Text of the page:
Recently, the Federal Communications Commission (FCC) took up and reversed net neutrality. If you are unfamiliar with net neutrality, it is the principle that Internet Service Providers (ISPs) are not allowed to discriminate against certain users, websites, content, or whatever else. For example, Spectrum (formerly Time Warner) is not allowed to block its users from or charge them for accessing Facebook. Or, for a real-life example, Madison River Communications was fined $15,000 by the FCC for restricting their costumers’ access to a rival service. John Oliver explains net neutrality here. (Language warning.) In a way, you could think of net neutrality as an equal opportunity law for the internet. Or, at least you could have. On December 14, 2017, FCC chairman Ajit Pai and the FCC voted to repeal net neutrality, which leaves the internet in the United States in a fairly bad spot.
Luckily, in my opinion, the FCC has a gauntlet of lawsuits to go through now that it repealed net neutrality. It also seems there is a fair number of people who share my viewpoint. As it stands, the FCC had something around 22 million complaints filed against its ruling. FCC Chairman Pai canceled his scheduled appearance at the to the Consumer Electronics Show in Las Vegas due to death threats. On top of this, the Internet Association is bringing together powerhouse companies to join the fight against the unpopular ruling. Companies like Google, Amazon, Etsy, and Alphabet have stated they are joining the lawsuit. The Internet Association’s President and CEO Michael Beckerman stated, “The final version of Chairman Pai’s rule . . . dismantles popular net neutrality protections for consumers. This rule defies the will of a bipartisan majority of Americans and fails to preserve a free and open internet.” Netflix even took to Twitter and sent the message, “In 2018, the Internet is united in defense of #NetNeutrality. As for the FCC, we will see you in court.” Furthermore, a number of states have come forward stating their opposition to the repeal and have indicated that they, too, will join the fight.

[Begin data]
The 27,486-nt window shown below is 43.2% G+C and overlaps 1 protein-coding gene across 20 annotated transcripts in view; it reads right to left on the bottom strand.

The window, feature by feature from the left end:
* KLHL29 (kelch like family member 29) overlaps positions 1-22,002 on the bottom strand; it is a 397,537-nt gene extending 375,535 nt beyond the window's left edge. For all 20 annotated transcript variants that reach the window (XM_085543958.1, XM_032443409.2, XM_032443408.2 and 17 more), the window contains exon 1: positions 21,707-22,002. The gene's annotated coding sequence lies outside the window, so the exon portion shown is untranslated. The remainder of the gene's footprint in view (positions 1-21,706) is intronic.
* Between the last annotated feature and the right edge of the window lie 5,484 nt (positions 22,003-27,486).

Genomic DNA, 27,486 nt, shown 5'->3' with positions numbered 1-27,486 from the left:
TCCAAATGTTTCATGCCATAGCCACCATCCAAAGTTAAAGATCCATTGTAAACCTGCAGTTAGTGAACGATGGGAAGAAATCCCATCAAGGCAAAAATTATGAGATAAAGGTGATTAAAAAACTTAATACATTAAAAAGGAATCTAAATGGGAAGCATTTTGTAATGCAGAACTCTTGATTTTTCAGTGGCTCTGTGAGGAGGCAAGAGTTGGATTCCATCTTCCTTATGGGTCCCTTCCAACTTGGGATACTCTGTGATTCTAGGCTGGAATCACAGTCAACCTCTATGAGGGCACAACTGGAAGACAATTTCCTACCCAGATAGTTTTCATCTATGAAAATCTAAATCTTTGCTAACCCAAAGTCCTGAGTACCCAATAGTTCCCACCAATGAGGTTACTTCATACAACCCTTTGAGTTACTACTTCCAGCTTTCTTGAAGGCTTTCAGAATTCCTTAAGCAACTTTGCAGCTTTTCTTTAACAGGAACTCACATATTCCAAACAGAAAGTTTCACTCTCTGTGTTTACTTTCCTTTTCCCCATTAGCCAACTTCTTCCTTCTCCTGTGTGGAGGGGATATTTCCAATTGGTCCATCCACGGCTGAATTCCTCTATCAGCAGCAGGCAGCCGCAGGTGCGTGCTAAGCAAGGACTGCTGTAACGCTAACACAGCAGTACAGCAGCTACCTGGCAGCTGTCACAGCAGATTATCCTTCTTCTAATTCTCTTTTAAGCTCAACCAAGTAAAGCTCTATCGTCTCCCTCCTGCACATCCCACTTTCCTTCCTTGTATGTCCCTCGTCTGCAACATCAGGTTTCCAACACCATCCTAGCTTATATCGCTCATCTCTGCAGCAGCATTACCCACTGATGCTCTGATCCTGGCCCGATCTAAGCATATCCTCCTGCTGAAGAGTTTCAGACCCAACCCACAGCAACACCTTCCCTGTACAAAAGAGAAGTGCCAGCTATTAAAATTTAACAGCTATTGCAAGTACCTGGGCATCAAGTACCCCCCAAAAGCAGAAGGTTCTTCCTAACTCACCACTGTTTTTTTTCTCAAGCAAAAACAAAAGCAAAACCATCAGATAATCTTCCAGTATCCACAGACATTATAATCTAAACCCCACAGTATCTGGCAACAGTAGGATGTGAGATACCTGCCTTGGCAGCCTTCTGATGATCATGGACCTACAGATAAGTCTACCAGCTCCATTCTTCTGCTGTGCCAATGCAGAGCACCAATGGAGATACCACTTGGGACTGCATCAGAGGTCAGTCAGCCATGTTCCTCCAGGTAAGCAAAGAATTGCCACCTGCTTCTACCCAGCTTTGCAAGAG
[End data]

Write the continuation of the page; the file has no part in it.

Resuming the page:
Seeing this net neutrality issue unfold has solidified my choice to attend law school. Continue reading “Welcome to the Line”